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https://coril150.ca/wp-content/uploads/2017/09/KLB-grandfather.jpg

Like his namesake father before him, my grandfather, Francis (Frank) Xavier Beingessner Jr., born in 1886, was proudly Canadian, and was doubly proud to also be known as a farmer. In 1906, he and four brothers left the struggling family farm in Ontario, to join their father who had earlier travelled alone to Alberta to locate alternative potential homesteads that would allow for a fresh start for the entire family. Together they, both literally and figuratively, established new roots on multiple sections of raw land near Champion, Alberta. Shortly thereafter, my grandfather’s mother, Mary, and his sisters would travel west to be reunited as a family.

My grandfather wore his German heritage with great pride. He greatly respected and admired the sacrifices of his own grandfather Joseph, who, in 1848, reluctantly relinquished his own farmland near Strasbourg, in Alsace-Lorraine, Germany. Like many others, he did so in search of a better life for his family. He would ultimately settle and homestead in Formosa, Ontario, about 60 miles northwest of Waterloo. Some years later, in 1867, he and his wife Maria would celebrate, with their eleven children, the Confederation of Canada.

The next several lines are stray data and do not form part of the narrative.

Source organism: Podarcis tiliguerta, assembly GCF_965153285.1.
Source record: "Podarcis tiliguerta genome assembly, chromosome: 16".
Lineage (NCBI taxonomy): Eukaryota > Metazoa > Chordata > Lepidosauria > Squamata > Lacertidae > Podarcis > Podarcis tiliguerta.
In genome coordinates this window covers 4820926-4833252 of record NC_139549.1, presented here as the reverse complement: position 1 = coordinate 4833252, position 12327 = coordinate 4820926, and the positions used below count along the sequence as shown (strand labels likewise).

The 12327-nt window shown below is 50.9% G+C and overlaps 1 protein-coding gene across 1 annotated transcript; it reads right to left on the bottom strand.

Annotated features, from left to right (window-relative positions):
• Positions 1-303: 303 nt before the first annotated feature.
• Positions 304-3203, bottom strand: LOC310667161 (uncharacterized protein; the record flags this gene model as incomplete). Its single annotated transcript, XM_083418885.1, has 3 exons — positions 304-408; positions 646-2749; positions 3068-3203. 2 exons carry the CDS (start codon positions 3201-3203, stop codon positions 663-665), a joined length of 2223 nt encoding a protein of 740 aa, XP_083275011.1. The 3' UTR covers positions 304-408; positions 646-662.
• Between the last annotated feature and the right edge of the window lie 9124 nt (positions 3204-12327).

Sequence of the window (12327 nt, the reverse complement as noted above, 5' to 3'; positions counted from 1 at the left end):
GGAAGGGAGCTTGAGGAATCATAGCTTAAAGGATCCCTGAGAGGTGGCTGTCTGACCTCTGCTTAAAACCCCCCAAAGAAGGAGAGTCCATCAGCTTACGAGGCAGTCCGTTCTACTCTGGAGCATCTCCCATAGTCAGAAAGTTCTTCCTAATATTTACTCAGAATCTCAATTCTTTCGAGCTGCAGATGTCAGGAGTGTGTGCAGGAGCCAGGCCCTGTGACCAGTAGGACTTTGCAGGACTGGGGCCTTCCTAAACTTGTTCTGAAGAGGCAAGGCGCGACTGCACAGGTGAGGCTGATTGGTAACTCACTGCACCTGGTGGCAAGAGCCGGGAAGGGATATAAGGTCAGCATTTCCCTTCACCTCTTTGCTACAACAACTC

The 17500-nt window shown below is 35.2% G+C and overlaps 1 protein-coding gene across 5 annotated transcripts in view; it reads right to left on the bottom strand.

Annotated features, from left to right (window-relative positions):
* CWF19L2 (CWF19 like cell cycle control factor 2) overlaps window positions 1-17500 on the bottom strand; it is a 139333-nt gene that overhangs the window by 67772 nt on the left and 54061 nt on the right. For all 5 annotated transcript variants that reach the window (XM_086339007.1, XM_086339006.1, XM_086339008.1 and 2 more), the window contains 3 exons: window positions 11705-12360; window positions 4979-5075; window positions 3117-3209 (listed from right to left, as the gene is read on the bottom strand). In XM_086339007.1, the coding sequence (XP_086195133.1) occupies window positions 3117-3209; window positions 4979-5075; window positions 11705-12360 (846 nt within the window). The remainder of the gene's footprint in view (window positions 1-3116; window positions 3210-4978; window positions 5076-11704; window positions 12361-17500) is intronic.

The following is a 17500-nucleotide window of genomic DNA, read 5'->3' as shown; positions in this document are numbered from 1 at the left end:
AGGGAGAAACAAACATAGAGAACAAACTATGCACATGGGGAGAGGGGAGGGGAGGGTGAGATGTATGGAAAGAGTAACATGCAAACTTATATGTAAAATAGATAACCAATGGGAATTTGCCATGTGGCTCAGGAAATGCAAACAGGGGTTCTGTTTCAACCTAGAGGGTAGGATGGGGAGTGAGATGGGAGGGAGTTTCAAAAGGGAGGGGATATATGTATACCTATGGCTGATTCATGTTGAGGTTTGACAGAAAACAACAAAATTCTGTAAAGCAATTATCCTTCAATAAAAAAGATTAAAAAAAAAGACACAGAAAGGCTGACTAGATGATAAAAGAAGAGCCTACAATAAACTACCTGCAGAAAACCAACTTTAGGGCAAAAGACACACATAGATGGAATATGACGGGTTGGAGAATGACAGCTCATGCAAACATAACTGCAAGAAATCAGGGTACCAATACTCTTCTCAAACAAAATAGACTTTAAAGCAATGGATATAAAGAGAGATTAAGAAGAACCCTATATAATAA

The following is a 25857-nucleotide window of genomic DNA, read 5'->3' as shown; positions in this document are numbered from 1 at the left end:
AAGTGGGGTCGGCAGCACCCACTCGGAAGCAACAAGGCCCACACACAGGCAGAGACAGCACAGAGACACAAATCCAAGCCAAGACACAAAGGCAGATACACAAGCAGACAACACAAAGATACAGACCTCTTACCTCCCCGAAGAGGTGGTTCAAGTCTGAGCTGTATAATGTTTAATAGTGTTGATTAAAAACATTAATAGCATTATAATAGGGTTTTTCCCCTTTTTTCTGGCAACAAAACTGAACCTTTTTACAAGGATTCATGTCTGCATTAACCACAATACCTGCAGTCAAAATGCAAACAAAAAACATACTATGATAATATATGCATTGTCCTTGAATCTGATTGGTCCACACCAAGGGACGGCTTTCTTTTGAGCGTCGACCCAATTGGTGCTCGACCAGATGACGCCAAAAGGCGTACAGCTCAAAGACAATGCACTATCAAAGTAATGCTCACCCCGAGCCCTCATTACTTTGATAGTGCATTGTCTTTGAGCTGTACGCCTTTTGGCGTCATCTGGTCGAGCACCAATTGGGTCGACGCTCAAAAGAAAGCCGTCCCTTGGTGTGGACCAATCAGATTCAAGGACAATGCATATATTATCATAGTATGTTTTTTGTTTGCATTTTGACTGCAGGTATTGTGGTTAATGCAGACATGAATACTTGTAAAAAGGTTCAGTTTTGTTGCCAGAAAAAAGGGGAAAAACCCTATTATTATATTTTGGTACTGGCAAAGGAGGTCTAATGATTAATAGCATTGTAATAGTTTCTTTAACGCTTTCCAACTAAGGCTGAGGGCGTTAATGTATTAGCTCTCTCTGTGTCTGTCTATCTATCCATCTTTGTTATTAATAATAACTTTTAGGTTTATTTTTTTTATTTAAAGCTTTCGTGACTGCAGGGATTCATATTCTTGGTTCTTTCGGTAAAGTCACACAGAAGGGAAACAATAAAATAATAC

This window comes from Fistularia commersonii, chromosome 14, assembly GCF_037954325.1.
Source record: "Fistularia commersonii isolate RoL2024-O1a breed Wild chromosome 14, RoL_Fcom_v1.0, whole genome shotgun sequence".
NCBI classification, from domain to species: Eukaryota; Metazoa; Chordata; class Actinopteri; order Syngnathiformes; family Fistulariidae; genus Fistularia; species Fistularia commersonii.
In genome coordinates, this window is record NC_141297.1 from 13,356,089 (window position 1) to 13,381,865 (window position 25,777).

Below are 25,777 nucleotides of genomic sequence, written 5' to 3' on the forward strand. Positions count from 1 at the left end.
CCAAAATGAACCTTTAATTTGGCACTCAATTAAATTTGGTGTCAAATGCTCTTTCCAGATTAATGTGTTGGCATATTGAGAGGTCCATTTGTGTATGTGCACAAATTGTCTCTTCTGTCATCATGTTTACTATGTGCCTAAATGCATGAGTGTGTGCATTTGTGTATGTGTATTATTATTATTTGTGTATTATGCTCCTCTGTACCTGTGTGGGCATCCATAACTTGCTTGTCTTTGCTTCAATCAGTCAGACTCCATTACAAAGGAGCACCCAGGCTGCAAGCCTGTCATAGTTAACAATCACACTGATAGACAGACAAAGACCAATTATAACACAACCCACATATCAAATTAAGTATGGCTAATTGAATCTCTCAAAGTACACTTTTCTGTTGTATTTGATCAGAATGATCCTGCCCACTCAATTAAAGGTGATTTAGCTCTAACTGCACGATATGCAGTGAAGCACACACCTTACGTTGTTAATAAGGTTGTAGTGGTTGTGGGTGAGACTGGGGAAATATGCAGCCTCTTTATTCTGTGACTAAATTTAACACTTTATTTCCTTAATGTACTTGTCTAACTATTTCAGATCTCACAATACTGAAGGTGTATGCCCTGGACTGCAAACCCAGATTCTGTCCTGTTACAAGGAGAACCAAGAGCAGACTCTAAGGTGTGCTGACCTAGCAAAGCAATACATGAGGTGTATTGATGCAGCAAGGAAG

Through World War I, the Great Depression, and World War II, my grandfather, along with his father and brothers would – despite sometimes unforgiving droughts and locust infestations – work the land with dignity, and always without complaint. In the midst of that same period, my grandfather would wed my American-born grandmother, Mary, and they would raise their six children, including my own father, Harold. Unfortunately, by the early 1950s, with more bills to pay than meagre farm income would allow, my grandfather, like many others in his community, had no choice but to surrender his land to the bank that held his by-then-defaulted mortgage. A profound loss such as this could easily have produced a bitterness in a lesser man. Yet my grandfather, well-grounded in his own humility, his integrity, and his Catholic faith, bore no ill will. Instead, with his head held high, he, like his father and grandfather before him, simply moved on to the next chapter of his life. Fittingly, he did so with an unwavering passion for his family, for his proud German heritage, for his adopted province, and, above all, for his beloved Canada.

Kevin B – Coril Holdings Ltd.

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